Seems to me there is one other option the judge can pursue, which is to impeach the juror in question. In the fact that the juror perjured him/her self when asked the standard question of all jurors – “Are you willing to vote to convict if the preponderance of the evidence indicates guilt?”

That one juror will probably make the case go to mistrial, allowing the murderer to pleas down to basically a traffic ticket.

Murder most foul protected by a Jim Crow Juror.

Mistrial Appears Likely in Murder Trial of South Carolina Cop Who Killed a Fleeing, Unarmed Suspect

Lone juror cannot “in good conscience” vote to convict officer Michael Slager.

It appears likely that Judge Clifton Newman will be compelled to declare a mistrial in the racially charged South Carolina murder trial of former North Charleston police officer Michael Slager, who fatally shot an unarmed man who had fled from a April 2015 traffic stop. Late Friday afternoon, a lone juror sent a letter to the judge saying that he or she could not, in good conscience, vote to convict Slager of murder or manslaughter. The judge sent word asking the jurors to clarify whether that meant they were hopelessly deadlocked. The jurors responded that they were, but the prosecutor requested that the jurors receive further instruction, if need be, and the jurors expressed a willingness to deliberate further. In the meantime, the judge has sent jurors home for the weekend.

A viral bystander video showed Slager, who is white, shooting 50-year-old Walter Scott, who is black, multiple times from behind. Posted online soon after the incident, the video thrust the Charleston area into the national debate on race and the use of deadly force by police.

What the video didn’t show is the preceding tussle during which, Slager testified, Scott had defied his orders and tried to grab the Taser he was deploying. After Scott broke free and ran away, Slager took aim and fired. Slager said he was in a state of “total fear” and believed Scott remained a threat to him, even though he was running away.

Earlier on Friday, the jurors told Newman they were deadlocked in their attempt to reach a verdict, and the judge—who had given them the option of a lesser verdict of manslaughter—sent them back to try again. Over two days of deliberations, the jury twice asked the judge for assistance. They asked for transcripts of Slager’s courtroom testimony and that of the officer who interviewed Slager after the shooting. They also asked Newman to clarify the legal distinction between “fear” and “passion.” The judge responded that they would have to make that determination themselves.

Many observers have taken note of the racial imbalance of the jury: six white men, five white women, and one black man. No matter which way it goes, the verdict has to be unanimous. A jury foreman’s note that accompanied the letter from the holdout juror noted there was only one juror who “had issues” with convicting the officer.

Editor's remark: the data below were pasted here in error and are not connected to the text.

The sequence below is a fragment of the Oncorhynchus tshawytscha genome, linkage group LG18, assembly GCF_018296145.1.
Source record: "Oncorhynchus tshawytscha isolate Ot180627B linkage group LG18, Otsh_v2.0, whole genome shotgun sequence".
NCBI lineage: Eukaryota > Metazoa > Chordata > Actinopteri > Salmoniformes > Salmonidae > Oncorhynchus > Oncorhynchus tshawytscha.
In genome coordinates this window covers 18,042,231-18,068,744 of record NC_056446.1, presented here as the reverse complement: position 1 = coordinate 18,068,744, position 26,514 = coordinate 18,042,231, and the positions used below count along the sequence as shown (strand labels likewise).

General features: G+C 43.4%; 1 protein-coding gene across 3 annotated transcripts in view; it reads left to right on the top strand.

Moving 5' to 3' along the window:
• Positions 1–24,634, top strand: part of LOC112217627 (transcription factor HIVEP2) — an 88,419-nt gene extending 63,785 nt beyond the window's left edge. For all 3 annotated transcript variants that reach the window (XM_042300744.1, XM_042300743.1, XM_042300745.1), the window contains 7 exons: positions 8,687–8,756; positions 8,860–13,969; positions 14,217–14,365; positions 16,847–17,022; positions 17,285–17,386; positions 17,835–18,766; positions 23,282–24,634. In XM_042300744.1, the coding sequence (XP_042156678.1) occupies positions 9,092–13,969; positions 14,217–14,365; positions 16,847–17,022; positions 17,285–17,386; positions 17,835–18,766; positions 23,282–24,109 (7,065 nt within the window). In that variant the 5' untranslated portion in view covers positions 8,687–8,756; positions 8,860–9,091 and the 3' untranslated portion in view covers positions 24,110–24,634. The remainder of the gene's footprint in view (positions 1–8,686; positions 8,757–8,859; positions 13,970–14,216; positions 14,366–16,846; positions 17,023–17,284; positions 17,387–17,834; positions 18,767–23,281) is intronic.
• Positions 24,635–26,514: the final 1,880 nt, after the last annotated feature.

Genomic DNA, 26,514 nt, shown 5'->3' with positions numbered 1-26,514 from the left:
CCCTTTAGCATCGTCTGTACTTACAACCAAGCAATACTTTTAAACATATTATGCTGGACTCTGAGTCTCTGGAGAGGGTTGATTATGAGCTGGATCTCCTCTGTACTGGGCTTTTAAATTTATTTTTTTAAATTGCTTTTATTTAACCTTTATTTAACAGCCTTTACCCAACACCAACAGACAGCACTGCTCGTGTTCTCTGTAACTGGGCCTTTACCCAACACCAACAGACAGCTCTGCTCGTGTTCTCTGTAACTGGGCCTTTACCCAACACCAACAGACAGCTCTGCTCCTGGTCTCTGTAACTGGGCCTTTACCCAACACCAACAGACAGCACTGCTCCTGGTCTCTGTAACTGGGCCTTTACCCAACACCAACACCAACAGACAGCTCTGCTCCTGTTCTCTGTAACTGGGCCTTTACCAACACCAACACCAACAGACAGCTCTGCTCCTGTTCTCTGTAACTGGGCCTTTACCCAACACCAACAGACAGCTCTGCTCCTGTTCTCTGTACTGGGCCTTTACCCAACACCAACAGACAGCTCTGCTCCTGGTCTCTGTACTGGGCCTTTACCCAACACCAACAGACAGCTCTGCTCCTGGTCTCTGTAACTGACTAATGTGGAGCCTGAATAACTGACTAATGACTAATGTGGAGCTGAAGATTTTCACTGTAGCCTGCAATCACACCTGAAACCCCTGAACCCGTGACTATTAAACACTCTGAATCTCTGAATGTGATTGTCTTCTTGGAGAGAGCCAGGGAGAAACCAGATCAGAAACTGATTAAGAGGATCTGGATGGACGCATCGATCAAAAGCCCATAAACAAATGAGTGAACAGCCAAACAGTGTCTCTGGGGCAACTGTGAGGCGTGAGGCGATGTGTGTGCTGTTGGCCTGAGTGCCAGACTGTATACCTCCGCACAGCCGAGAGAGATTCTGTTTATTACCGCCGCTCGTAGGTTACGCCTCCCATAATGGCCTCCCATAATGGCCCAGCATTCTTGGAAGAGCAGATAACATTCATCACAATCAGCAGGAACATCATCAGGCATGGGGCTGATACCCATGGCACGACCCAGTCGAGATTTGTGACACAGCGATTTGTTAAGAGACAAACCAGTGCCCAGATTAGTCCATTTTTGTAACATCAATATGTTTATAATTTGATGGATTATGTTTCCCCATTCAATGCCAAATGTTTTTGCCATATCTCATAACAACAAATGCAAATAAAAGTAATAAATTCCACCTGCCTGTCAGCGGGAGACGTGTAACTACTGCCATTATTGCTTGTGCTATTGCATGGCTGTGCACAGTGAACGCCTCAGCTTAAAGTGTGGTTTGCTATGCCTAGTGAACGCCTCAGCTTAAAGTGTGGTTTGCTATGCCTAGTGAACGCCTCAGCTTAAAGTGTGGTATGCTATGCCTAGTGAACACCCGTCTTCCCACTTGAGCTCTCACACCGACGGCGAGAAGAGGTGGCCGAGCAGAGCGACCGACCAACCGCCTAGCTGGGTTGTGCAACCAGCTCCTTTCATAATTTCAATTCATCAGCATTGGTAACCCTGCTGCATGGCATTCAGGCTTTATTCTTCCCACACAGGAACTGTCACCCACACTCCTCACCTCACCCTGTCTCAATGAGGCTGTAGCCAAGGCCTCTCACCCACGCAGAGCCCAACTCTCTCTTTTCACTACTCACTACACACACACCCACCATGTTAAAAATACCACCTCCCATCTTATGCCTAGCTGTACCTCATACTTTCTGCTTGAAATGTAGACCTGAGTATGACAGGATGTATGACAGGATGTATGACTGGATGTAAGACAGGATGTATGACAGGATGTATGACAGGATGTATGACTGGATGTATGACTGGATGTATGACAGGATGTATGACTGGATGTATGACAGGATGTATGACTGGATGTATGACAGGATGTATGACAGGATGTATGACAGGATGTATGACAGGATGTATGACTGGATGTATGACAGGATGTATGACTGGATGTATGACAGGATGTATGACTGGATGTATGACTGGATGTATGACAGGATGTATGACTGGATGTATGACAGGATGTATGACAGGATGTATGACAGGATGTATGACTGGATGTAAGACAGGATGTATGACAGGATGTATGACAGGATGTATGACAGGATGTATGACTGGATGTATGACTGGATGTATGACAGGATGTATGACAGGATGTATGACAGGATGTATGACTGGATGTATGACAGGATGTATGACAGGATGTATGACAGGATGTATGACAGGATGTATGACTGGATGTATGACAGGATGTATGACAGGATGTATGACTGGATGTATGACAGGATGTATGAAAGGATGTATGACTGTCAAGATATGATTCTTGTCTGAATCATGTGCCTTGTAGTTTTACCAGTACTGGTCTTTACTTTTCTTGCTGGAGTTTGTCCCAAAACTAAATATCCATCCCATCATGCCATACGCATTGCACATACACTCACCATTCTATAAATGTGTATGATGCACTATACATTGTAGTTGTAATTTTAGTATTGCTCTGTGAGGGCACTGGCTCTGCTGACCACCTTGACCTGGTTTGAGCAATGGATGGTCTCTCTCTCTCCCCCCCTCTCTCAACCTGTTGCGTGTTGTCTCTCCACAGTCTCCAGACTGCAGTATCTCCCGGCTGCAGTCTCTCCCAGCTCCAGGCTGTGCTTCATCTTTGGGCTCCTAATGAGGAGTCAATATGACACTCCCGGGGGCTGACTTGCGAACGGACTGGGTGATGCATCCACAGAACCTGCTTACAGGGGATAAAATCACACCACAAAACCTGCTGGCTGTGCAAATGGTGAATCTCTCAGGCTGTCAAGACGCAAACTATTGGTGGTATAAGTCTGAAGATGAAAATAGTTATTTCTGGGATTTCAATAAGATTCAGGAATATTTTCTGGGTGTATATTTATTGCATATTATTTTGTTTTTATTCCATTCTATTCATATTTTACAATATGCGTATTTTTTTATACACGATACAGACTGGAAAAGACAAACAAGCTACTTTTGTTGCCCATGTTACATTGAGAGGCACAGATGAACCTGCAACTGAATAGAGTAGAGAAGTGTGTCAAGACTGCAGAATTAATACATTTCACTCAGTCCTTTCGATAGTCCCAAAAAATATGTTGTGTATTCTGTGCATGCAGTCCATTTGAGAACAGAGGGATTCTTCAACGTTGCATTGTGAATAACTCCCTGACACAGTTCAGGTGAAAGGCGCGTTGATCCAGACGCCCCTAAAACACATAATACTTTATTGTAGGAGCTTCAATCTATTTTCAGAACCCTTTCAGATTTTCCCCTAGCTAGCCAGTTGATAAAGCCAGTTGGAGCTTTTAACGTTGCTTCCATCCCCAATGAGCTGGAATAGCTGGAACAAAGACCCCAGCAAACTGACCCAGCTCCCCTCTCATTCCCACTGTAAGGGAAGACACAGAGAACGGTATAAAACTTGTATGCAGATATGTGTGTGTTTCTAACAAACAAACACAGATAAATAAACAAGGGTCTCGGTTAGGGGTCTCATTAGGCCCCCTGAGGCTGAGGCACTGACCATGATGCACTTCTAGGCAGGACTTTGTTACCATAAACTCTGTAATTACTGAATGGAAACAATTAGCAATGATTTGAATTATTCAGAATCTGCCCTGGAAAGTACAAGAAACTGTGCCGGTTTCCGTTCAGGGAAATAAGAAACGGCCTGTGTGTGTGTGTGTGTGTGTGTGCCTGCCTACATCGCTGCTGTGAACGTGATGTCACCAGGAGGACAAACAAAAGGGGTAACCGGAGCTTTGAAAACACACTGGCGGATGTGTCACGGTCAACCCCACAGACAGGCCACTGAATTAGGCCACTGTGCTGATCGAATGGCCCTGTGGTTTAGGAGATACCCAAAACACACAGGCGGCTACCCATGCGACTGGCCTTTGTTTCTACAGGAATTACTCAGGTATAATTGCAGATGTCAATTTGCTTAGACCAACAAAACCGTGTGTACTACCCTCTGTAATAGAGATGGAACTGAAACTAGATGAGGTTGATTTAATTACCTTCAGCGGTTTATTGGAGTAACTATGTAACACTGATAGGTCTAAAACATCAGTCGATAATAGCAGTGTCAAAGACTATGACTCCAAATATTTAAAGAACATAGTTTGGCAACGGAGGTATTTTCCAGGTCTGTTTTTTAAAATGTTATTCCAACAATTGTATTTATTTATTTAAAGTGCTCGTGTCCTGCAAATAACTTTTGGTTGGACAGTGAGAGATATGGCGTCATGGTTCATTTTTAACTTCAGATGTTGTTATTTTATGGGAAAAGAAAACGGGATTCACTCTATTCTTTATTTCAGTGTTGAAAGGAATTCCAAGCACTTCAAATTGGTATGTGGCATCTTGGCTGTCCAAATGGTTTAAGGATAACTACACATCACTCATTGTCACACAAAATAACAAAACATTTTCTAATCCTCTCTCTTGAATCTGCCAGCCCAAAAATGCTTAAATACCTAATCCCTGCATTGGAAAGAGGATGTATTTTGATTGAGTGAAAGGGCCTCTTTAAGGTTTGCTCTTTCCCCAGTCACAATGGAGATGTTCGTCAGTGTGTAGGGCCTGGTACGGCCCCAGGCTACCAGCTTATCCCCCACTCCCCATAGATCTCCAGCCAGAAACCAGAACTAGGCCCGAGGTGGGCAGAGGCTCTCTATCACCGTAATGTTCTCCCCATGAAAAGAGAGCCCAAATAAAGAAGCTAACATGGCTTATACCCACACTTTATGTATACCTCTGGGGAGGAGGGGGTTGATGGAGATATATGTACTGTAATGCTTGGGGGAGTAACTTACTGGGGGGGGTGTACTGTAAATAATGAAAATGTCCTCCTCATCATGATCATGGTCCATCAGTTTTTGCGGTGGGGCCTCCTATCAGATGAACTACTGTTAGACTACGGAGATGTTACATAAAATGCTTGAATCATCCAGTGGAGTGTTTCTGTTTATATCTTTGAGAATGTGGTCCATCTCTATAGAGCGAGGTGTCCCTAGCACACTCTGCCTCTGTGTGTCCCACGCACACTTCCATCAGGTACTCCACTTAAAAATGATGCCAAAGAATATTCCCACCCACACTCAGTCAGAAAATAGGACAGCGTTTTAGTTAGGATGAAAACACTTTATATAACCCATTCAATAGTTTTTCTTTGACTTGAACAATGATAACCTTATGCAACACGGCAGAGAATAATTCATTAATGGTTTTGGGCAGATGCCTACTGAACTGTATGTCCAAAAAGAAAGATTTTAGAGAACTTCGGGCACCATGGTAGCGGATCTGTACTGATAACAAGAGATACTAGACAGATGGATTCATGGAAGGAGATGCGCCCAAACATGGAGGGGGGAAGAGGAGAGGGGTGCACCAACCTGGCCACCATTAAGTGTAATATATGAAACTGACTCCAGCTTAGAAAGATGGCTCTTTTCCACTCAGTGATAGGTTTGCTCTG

A hung jury would probably be good news for Slager and his defense team. The prosecutor, Ninth Circuit Solicitor Scarlett Wilson, would have to decide whether to pursue a new trial and on what charge. She announced in court that she would first want to interview jurors to gather insights before making further decisions on resolving the case. It’s also possible Slager could head off a second trial by pleading to a lesser charge in exchange for a short prison stint—a manslaughter sentence in South Carolina ranges from two to thirty years without parole. But involuntary manslaughter, for instance, carries a maximum sentence of five years.

 
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Posted by on December 2, 2016 in BlackLivesMatter

 

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Mistrial in First Freddy Gray Policeman Case!

Mistrial as Jury cannot come to a verdict…

Mistrial declared in trial of Officer William Porter in death of Freddie Gray

A mistrial was declared Wednesday in the trial of Baltimore Police Officer William G. Porter, after jurors told a judge it could not reach a verdict on any of the four charges against him.

The panel had informed the judge on Tuesday that it was deadlocked, and Judge Barry G. Williams ordered them to continue deliberations.

Porter, 26, was charged with involuntary manslaughter, second-degree assault, reckless endangerment and misconduct in office. He is the first of six police officers to stand trial in the death of Freddie Gray.

Gray, 25, suffered a broken neck and severe spinal cord injury in the back of a police transport van after his arrest on April 12. His death a week later prompted widespread protests against police brutality, and his funeral was followed by the most intense riotingand looting in the city since the assassination of Martin Luther King Jr. in 1968.

Baltimore State’s Attorney Marilyn J. Mosby charged Porter and five other officers in Gray’s arrest and death on May 1, and many have watched the proceedings in Porter’s trial closely.

Now that a mistrial has been declared, it is up to prosecutors to decide whether to put Porter on trial again. In making that decision, prosecutors must weigh their chances of securing a conviction in a subsequent trial, said J. Amy Dillard, associate processor at the University of Baltimore School of Law.

 
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Posted by on December 16, 2015 in BlackLivesMatter